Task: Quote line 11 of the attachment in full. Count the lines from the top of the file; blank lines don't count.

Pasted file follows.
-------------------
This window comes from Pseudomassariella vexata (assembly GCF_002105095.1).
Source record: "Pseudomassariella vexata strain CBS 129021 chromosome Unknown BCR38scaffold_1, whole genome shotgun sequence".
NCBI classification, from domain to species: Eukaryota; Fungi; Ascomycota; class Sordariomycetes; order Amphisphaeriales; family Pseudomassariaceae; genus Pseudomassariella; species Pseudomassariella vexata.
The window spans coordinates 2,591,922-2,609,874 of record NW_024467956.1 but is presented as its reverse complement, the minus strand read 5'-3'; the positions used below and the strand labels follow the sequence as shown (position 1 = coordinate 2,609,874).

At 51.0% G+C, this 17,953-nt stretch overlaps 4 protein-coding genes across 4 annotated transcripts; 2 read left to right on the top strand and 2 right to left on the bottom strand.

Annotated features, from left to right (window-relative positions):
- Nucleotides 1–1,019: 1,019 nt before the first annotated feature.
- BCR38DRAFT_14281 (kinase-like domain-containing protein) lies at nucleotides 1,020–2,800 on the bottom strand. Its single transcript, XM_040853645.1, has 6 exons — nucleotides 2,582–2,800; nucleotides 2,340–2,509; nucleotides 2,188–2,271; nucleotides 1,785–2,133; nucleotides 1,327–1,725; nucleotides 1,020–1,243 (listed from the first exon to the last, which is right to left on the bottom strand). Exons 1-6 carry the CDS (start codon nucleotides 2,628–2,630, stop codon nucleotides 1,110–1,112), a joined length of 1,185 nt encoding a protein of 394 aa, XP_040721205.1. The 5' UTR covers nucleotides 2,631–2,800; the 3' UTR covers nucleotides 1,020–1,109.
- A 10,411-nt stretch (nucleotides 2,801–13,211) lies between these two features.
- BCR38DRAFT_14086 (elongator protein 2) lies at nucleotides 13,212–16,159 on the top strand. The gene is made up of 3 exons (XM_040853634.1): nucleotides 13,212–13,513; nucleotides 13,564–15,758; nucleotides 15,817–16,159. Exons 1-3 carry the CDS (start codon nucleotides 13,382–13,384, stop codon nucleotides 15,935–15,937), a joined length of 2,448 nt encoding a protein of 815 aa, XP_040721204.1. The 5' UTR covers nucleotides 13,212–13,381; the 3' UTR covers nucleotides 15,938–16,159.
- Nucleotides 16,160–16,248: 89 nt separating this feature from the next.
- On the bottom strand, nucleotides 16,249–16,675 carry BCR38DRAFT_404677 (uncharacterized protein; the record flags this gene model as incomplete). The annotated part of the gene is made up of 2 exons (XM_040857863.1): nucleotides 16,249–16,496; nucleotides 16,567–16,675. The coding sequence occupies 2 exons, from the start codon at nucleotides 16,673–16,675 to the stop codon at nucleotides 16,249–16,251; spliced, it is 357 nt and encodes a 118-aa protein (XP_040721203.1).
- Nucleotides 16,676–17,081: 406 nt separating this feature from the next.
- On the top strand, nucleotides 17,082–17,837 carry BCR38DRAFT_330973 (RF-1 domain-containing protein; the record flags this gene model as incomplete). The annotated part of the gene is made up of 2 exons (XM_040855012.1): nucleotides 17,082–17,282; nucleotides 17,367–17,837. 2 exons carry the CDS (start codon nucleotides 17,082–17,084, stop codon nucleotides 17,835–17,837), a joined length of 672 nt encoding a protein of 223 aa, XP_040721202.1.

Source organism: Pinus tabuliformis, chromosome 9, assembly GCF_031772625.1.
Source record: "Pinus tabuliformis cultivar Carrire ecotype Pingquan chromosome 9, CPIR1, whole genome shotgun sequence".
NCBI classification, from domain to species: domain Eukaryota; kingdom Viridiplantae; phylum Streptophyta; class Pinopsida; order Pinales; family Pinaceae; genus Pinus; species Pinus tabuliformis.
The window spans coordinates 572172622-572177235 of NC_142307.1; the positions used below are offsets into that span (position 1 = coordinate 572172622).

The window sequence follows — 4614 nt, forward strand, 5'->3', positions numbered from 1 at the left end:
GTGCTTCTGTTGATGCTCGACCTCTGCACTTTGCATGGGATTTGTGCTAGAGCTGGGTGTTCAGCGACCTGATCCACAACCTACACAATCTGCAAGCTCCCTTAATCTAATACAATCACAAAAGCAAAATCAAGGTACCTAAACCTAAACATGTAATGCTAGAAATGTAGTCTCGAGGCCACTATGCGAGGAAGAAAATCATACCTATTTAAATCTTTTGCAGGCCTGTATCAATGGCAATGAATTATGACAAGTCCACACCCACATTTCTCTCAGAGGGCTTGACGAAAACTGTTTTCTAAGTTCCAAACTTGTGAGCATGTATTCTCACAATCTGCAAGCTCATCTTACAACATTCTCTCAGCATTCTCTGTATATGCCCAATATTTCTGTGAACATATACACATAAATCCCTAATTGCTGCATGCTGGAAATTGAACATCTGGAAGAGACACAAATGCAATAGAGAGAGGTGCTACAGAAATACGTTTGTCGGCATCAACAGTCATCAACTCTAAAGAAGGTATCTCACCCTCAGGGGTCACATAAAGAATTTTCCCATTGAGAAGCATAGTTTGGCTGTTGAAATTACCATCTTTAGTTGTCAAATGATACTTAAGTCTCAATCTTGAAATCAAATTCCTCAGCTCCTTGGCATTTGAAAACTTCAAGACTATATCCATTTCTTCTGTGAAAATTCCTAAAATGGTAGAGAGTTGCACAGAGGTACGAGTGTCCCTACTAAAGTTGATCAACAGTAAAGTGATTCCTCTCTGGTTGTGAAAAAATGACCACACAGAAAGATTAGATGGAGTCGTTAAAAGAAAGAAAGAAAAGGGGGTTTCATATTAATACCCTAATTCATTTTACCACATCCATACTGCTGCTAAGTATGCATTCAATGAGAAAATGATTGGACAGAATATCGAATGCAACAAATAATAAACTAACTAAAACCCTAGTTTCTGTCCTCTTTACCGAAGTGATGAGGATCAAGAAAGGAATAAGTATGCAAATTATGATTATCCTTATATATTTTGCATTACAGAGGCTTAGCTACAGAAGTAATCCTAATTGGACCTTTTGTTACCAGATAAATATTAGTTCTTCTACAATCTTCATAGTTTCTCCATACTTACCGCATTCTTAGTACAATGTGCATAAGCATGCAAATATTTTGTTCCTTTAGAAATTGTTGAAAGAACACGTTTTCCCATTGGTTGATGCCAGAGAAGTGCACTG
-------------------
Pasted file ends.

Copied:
- Nucleotides 16,160–16,248: 89 nt separating this feature from the next.